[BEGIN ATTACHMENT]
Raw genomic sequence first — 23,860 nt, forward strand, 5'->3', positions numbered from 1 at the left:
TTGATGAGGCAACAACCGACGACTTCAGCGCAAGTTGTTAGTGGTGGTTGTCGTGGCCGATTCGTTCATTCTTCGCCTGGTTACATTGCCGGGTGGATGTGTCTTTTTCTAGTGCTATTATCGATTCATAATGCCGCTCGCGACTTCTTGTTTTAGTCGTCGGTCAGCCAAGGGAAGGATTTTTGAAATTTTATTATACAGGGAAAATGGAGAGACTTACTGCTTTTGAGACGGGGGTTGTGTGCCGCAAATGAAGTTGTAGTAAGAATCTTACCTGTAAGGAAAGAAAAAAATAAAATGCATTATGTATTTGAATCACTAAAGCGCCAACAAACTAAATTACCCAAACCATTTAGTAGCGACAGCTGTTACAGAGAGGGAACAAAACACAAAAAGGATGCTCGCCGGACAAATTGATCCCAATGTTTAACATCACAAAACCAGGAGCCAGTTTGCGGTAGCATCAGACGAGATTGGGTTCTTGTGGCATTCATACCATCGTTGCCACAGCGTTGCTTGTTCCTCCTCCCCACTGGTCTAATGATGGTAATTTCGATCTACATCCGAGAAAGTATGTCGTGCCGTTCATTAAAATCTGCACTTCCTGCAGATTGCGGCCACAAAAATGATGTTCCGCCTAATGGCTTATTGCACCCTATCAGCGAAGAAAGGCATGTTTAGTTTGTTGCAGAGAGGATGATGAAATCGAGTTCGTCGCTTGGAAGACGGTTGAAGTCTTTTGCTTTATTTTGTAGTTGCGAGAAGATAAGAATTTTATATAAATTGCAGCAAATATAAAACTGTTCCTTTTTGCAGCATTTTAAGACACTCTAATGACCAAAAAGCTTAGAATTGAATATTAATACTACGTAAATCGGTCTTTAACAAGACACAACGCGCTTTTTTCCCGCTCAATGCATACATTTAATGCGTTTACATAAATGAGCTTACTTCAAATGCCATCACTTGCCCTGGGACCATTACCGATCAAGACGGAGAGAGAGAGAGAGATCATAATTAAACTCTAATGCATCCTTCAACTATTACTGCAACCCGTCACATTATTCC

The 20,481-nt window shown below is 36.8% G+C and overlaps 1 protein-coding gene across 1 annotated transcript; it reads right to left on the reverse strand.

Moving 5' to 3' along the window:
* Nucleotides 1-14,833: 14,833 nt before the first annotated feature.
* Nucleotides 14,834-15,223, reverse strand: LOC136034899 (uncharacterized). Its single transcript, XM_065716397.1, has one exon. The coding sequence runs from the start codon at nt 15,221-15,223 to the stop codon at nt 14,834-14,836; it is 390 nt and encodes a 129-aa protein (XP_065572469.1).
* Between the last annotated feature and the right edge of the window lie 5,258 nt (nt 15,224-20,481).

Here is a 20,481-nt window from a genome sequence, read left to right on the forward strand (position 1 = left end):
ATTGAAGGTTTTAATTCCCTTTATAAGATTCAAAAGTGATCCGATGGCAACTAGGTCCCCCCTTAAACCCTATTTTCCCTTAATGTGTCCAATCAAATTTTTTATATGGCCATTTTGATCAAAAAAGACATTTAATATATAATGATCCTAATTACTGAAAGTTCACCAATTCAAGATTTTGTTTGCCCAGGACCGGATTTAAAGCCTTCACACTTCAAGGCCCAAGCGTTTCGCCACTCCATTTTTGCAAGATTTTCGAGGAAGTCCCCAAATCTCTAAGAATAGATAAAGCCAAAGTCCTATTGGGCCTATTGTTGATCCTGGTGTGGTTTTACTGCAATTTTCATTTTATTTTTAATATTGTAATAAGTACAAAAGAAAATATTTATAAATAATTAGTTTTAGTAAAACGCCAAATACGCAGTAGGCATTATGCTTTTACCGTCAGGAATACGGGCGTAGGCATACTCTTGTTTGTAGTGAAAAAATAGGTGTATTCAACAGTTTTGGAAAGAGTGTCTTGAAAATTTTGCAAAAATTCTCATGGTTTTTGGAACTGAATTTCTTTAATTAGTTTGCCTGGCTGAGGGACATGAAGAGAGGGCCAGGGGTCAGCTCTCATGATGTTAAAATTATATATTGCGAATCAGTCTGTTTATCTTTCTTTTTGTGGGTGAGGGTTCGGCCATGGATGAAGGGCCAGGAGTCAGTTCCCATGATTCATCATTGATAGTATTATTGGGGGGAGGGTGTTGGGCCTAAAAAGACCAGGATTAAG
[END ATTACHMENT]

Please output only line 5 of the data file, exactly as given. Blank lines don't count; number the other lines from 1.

* Nucleotides 1-14,833: 14,833 nt before the first annotated feature.